The symbiotic political and personal relationship between the two men – the rumpled near-recluse and the compulsively public and image-conscious president – is driving much of the momentum and dysfunction of the White House, aides say.
For all his talk of creating a blueprint for a Trumpian conservatism that outlasts the president's career, Mr. Bannon is not regarded as a detail-oriented manager, and he let slip during his CPAC appearance that things in the White House have gone well – but only "to the degree we were planning" them.
There is not a lot of daylight between Mr. Trump and Mr. Bannon on the issues, although the president often jokes that Mr. Bannon's economic populist agenda makes it hard to tell if the former Naval officer and Goldman Sachs executive is "alt-right or alt-left," according to a Trump associate friendly with both.
The biggest difference between the president and his chief strategist is that Mr. Trump is far less constrained by the dictates of any single philosophy – even Mr. Bannon's vision of Trumpism – than Mr. Bannon, who sees history as a succession of movements and power struggles.
And while Mr. Bannon described the president as "maniacally focused" on fulfilling his campaign promises, Mr. Trump often loses focus, as he did during numerous digressions from his scripted remarks on Friday.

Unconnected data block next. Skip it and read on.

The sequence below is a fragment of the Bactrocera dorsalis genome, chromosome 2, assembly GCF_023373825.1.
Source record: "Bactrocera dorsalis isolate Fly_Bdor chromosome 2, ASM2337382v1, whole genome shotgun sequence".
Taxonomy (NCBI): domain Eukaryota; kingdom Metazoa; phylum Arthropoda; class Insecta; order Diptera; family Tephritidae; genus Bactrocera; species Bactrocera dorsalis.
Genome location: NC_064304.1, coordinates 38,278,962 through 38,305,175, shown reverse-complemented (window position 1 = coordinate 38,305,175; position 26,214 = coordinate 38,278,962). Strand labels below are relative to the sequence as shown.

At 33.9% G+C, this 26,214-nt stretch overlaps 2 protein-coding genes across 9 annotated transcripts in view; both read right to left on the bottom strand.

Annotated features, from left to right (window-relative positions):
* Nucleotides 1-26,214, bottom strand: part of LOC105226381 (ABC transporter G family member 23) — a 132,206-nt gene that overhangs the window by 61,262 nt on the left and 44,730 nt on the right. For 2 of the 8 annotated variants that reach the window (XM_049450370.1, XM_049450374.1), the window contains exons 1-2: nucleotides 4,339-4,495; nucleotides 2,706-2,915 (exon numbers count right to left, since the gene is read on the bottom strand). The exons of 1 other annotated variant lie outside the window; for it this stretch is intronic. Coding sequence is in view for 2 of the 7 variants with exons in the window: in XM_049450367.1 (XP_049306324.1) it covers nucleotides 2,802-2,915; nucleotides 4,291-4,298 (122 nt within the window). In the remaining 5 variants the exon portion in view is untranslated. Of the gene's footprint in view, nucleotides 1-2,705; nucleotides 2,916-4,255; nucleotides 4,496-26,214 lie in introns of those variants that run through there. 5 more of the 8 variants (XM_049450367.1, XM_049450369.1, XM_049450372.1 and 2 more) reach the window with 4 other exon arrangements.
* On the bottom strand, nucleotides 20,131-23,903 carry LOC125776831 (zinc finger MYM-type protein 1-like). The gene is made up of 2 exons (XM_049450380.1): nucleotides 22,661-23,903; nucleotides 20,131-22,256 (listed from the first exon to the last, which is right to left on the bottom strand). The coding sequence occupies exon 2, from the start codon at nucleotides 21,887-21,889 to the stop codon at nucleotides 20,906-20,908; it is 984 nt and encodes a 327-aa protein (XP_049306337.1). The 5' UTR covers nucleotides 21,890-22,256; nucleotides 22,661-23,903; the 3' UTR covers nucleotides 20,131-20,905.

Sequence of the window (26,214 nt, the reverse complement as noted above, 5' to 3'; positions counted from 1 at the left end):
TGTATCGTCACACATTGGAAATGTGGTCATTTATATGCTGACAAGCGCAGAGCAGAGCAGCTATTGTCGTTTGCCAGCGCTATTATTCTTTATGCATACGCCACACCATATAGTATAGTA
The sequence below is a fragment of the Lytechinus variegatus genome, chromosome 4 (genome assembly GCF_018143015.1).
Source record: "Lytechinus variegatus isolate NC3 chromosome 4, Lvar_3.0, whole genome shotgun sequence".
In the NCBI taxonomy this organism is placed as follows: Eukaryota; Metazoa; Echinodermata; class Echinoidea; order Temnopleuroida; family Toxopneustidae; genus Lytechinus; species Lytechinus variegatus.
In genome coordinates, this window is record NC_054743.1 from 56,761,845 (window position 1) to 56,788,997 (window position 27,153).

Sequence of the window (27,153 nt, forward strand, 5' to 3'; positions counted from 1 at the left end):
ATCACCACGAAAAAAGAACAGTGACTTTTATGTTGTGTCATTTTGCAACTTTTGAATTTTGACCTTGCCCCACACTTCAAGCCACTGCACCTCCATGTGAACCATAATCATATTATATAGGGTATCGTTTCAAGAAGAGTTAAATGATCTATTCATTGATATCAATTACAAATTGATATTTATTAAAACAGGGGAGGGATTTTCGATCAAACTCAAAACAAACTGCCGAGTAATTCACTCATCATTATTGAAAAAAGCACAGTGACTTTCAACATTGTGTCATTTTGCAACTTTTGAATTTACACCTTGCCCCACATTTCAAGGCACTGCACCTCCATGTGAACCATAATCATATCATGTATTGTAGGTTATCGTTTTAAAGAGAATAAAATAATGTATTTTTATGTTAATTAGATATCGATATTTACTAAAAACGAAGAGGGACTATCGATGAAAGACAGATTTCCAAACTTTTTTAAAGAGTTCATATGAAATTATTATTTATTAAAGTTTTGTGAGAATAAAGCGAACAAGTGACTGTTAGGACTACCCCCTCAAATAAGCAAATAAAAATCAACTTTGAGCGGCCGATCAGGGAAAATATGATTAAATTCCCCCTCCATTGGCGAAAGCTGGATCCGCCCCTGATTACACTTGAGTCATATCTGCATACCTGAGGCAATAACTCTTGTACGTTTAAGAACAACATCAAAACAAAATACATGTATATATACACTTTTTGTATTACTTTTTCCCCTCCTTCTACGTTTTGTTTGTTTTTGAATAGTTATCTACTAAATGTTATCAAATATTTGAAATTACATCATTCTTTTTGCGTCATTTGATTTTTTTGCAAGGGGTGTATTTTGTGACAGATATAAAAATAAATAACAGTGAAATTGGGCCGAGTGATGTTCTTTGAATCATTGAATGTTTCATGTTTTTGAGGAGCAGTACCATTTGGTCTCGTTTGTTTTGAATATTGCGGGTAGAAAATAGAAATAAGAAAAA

He unleashed the latest in a succession of surprise rhetorical attacks on longstanding American allies, extemporizing about a friend named Jim who had told him to avoid the "City of Lights" because after several terrorist attacks, "Paris is no longer Paris."
Clearly reveling in the adulation of a room that had once been hard to win, the president alternated between a theme of dark days – once again singling out violence on the streets of Chicago – and light comedy. Speaking of a meeting with business leaders this week that included food producers, he quipped, "I like Campbell's soup."
He also joked about his first appearance at this annual conservative conclave.
"If you remember, it was my first major speech. They said he didn't get a standing ovation – because everybody stood," Mr. Trump said of the speech, in 2011.
"I had very little notes and even less preparation," he said. "And then you leave, and everybody is thrilled, and I say, 'I like this business.'"
[Source: By Glenn Thrush, The New York Times, Oxon Hill, Md, 24Feb17]